Monitor your world with this all-in-one environmental sensing board.
Developed in conjunction with Dr Nate Adams, a molecular biologist at the University of Sheffield, the Enviro+ turns your Raspberry Pi into a complete environmental monitoring station. For this it features four built-in sensors, some of them multifunctional, so it can gather plenty of useful data, including for air quality. Not only that, but if using it in a headless Raspberry Pi setup, without a monitor, its tiny colour LCD screen offers a convenient way of displaying readings. There’s also the option of plugging in a particular matter sensor (not included).
This article first appeared in The MagPi 83 and was written by Phil King
Like the earlier Enviro pHAT – reviewed back in issue 49 (magpi.cc/49) and still available – the new board has a slimline pHAT form factor that matches Raspberry Pi Zero, although it can be used on any Raspberry Pi model. This time no soldering is required, as it comes with a female GPIO header attached.
Lacking the earlier board’s motion sensors, the Enviro+ is intended purely for environmental monitoring. To this end, it incorporates a range of useful sensors.
First up, a standard BME280 weather sensor is used to monitor temperature, barometric pressure, and humidity. This is positioned at the left edge of the board, away from the Raspberry Pi’s CPU. Even so, you’ll need to adjust its temperature reading (by measuring that of the CPU itself and deducting a factor of it).
A smartphone-style LTR-559 light and proximity sensor detects the ambient light level and also proves handy as a substitute for a push-button when you put your finger on it. A tiny MEMs microphone measures sound levels, useful for monitoring noise pollution, and can also be used to record audio.
Most notable is the inclusion of a MiCS6814 analogue gas sensor. This can detect three different groups of gases: reducing, oxidising, and NH3 (ammonia). While levels of individual gases can’t be discerned for the first two groups, the major ones are carbon monoxide (reducing) and nitrogen dioxide (oxidising).
Near the gas sensor is a port to attach an optional particulate matter sensor, such as the Plantower PMS5003 (available separately for £25). This is used to measure numbers of tiny particles of sizes up to 1 micron (ultra-fine), 2.5 microns (combustion particles, organic compounds, metals), and 10 microns (dust, pollen, and mould spores). The board also features a nine-pin unpopulated header connected to selected GPIO pins.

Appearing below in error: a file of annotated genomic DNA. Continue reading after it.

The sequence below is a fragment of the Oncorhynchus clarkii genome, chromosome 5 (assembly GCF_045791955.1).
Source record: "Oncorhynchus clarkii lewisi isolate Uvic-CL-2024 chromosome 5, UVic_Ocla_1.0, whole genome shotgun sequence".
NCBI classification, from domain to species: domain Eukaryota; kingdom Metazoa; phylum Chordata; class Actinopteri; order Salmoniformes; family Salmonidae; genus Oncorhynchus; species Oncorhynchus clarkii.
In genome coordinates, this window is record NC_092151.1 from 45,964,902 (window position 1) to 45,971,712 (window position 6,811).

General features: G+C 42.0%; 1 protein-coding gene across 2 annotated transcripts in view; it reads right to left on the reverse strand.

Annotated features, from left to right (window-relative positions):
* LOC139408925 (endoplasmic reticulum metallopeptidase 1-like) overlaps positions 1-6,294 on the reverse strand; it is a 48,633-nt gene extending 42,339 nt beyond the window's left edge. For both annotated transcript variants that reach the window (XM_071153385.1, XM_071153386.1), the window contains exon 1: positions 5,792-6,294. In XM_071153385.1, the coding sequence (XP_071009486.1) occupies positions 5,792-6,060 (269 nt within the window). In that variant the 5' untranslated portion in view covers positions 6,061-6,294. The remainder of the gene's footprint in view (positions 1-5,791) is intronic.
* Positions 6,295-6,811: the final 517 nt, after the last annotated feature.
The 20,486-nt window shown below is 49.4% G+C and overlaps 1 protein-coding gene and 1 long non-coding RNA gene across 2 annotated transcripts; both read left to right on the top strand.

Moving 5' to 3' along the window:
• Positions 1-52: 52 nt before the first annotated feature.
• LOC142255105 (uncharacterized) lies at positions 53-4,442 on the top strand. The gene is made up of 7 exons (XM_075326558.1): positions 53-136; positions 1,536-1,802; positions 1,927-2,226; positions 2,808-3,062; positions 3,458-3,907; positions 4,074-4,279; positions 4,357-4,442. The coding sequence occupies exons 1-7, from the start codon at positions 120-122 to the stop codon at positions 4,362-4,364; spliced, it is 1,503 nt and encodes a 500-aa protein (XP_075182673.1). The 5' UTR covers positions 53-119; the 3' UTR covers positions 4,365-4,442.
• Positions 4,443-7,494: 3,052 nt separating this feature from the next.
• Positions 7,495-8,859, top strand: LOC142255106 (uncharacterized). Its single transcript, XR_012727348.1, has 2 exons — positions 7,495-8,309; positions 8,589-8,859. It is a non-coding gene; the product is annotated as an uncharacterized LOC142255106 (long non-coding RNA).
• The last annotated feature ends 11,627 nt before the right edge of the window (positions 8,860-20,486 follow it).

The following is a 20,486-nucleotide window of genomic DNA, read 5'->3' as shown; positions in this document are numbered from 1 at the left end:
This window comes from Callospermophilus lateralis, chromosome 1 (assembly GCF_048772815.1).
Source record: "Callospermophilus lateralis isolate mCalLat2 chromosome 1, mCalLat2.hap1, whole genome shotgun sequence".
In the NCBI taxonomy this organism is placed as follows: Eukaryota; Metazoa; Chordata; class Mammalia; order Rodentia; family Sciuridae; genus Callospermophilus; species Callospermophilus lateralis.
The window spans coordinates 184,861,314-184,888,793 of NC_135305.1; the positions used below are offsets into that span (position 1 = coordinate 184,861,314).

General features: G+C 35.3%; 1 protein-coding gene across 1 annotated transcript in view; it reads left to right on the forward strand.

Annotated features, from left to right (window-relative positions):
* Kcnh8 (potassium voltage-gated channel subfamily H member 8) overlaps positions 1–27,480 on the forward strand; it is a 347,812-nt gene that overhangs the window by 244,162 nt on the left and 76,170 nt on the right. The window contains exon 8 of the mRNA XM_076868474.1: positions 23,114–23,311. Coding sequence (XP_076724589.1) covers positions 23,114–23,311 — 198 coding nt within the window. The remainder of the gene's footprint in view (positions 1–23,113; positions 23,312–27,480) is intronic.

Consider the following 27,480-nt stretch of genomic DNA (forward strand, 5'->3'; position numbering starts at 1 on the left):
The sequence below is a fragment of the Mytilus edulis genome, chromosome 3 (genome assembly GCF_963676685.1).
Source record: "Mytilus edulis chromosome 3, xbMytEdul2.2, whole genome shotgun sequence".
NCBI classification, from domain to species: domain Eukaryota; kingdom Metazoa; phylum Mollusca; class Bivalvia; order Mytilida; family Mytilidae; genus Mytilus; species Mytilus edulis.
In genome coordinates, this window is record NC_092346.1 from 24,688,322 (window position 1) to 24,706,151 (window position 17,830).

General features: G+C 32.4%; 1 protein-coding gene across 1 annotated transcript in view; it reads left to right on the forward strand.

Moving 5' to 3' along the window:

The finishing touch is the inclusion of a 0.96‑inch colour LCD screen. It may be small, but it’s ideal for displaying data out in the field, in a headless setup. It can even show some cool-looking scrolling graphs for live data, as shown in one of the Python code examples provided.
Several code examples are included with the Enviro+ Python library for the board. Installation is simple enough, involving three terminal commands. The install script enables I2C, SPI, and serial interfaces on your Raspberry Pi, disables the serial console, and also enables a mini UART interface for the optional PMS5003 particulate matter sensor. If you ever need to revert this configuration change, there’s an uninstall script.
The most impressive code example is all‑in‑one.py, which demonstrates most of the features of the board, taking readings from the various sensors (bar the mic) and displaying them in scrolling graph form on the mini LCD. To switch the latter between different readings, you simply tap the light sensor with your finger.
Another code example enables you to become a citizen scientist by uploading live data (from the BME280 and PMS5003) to the Luftdaten open-source air-quality monitoring project website (see ‘Citizen science’ box).
While the Enviro+ may seem a little pricey for a pHAT, it does cram a lot of useful sensors – which we reckon, if bought separately, would cost around £40 or more – into a handy package, along with that cool LCD screen to display your data.
If you want to create an air quality-monitoring project, this board is ideal, packing a raft of useful sensory tech into a small form factor, along with a handy LCD screen to display your data.